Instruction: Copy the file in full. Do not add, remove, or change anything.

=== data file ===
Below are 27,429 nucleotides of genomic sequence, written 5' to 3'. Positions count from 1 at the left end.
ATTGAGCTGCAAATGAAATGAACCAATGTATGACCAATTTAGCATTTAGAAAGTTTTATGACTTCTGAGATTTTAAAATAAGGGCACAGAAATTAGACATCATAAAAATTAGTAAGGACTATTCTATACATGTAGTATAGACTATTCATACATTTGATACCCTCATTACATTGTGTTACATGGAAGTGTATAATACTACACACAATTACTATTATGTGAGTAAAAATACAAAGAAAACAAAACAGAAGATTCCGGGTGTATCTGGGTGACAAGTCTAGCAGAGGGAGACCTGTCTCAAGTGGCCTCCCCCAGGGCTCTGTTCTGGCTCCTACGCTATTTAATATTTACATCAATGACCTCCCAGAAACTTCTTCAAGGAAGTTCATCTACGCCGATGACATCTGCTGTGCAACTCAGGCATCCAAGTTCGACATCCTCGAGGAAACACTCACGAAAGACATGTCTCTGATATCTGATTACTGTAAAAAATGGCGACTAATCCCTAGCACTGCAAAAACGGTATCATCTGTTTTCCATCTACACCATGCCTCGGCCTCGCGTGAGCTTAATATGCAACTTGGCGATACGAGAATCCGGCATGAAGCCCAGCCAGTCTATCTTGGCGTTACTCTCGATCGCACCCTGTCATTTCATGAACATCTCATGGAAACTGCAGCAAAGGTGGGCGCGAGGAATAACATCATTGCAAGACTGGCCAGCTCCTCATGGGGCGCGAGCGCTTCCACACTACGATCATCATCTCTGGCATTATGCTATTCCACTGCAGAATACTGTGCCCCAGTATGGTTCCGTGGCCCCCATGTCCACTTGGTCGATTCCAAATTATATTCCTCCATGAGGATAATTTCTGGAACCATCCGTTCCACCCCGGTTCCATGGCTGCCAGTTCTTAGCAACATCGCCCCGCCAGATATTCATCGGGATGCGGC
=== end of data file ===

Below are 27,429 nucleotides of genomic sequence, written 5' to 3'. Positions count from 1 at the left end.
ATTGAGCTGCAAATGAAATGAACCAATGTATGACCAATTTAGCATTTAGAAAGTTTTATGACTTCTGAGATTTTAAAATAAGGGCACAGAAATTAGACATCATAAAAATTAGTAAGGACTATTCTATACATGTAGTATAGACTATTCATACATTTGATACCCTCATTACATTGTGTTACATGGAAGTGTATAATACTACACACAATTACTATTATGTGAGTAAAAATACAAAGAAAACAAAACAGAAGATTCCGGGTGTATCTGGGTGACAAGTCTAGCAGAGGGAGACCTGTCTCAAGTGGCCTCCCCCAGGGCTCTGTTCTGGCTCCTACGCTATTTAATATTTACATCAATGACCTCCCAGAAACTTCTTCAAGGAAGTTCATCTACGCCGATGACATCTGCTGTGCAACTCAGGCATCCAAGTTCGACATCCTCGAGGAAACACTCACGAAAGACATGTCTCTGATATCTGATTACTGTAAAAAATGGCGACTAATCCCTAGCACTGCAAAAACGGTATCATCTGTTTTCCATCTACACCATGCCTCGGCCTCGCGTGAGCTTAATATGCAACTTGGCGATACGAGAATCCGGCATGAAGCCCAGCCAGTCTATCTTGGCGTTACTCTCGATCGCACCCTGTCATTTCATGAACATCTCATGGAAACTGCAGCAAAGGTGGGCGCGAGGAATAACATCATTGCAAGACTGGCCAGCTCCTCATGGGGCGCGAGCGCTTCCACACTACGATCATCATCTCTGGCATTATGCTATTCCACTGCAGAATACTGTGCCCCAGTATGGTTCCGTGGCCCCCATGTCCACTTGGTCGATTCCAAATTATATTCCTCCATGAGGATAATTTCTGGAACCATCCGTTCCACCCCGGTTCCATGGCTGCCAGTTCTTAGCAACATCGCCCCGCCAGATATTCATCGGGATGCGGC